Manus refugee camp – is it legal?

Interesting UPDATE FROM PNG COURT on legality of Manus Camp
#‎Manus‬ Update from Ben Lomai on the court hearing on Thursday 30 October 2015.

I said to give you and others a brief of what happened in Court today. Following is the account of the Court proceedings.

The matter was presided over by Deputy Chief Justice Gibbs Salika, Judges Ambeng Kandakasi, Don Sawong, Terrence Higgins and Ere Kariko.

An initial procedural issue as to Facts was raised by the Immigration lawyers. They argued parties did not agree to the Facts before proceeding with the hearing. However, Namah said that all parties signed the Index to Application Book which then constituted consent to have this matter set down for hearing. The Court ruled in favour of Namah and allowed the parties to proceed to hearing.

The Court started on a premise that sec 42 (Liberty of Person) of the PNG Constitution was a qualified rights and therefore to amend it would require compliance with sec 38 requirements: 1) a law to amend must specifically state the purpose for which it sought amendments and 2) the extent of rights it sought to restrict must be clearly defined.

The Supreme Court noted and agreed that these requirements has not been complied with.

The Court also noted that there was no debate during the 2nd and 3rd readings by Parliament on sec 42 amendment. The amendment was hastily passed. The Court further noted that sec 64 (dual citizenship) was incorrectly substituted for sec 42. It was a fatal mistake orchestrated by Parliament.

In order for the asylum seekers to come under the initial sec 42(1)(g) they all have to be illegal migrants. The Court noted however that all the asylum seekers were forcibly transferred against their will from Christmas Island to Manus Island.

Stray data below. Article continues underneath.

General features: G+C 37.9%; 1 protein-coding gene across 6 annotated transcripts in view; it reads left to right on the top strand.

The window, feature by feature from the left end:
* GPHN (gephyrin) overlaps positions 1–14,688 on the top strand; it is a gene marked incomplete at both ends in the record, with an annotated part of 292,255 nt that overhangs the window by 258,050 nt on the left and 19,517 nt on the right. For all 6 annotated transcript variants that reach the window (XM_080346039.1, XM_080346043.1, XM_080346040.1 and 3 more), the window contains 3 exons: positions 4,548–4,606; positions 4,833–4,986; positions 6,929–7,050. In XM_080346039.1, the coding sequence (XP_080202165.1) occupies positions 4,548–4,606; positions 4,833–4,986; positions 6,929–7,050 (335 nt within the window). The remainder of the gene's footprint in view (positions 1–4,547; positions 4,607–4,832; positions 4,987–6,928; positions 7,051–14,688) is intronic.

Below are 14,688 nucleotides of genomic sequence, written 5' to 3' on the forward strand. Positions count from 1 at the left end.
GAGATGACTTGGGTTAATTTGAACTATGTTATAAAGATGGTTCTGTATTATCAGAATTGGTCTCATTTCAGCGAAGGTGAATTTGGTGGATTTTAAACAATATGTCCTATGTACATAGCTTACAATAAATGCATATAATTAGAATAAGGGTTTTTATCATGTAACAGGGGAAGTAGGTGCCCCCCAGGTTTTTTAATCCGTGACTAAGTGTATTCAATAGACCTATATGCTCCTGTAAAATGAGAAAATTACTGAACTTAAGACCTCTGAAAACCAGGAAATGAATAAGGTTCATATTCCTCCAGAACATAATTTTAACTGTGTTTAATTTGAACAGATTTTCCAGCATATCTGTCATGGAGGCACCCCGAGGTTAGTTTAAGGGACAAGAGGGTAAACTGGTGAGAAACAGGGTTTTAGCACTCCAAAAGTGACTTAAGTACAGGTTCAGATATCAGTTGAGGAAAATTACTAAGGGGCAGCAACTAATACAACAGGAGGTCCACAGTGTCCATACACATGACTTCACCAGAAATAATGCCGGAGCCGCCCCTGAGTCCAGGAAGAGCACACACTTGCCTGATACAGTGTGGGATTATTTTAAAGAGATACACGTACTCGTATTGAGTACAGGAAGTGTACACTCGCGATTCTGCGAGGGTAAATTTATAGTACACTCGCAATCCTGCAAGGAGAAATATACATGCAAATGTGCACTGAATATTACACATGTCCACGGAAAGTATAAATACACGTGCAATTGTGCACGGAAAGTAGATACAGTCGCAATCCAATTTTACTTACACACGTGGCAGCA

The Court further noted that the asylum seekers have never committed criminal offences to warrant their detentions. The DCJ Salika kept on stressing the point that ‘why keep asylum seekers when they have committed no wrong?’ They are not even security risks to PNG.
It was also noted by the Court that the MOU is not legally binding because it was neither a treaty nor a legally enforceable contract. It was only an ‘understanding’. Further, the MOU is not compliant with the Constitution.

When told by Immigration lawyers that the administrative arrangements between PNG and Australia is ongoing on refugees, the Court said their priority is to protect liberty of a person than bogg down on administrative arrangements that do not comply with domestic laws and international laws and conventions.

Further, there was no legal framework for the process and resettlement of refugees in PNG, which in itself is undemocratic and unconstitutional, to detain a person against his will and in breach of his personal liberty.

The Supreme Court was unanimously in its response to Namah’s submission.

The Court retired after informing the parties that it will make its decision a little later.

If you or any asylum seekers or all our supporters including refugees advocacy groups and individuals require clarification, please let me know.

Thanks, Ben.

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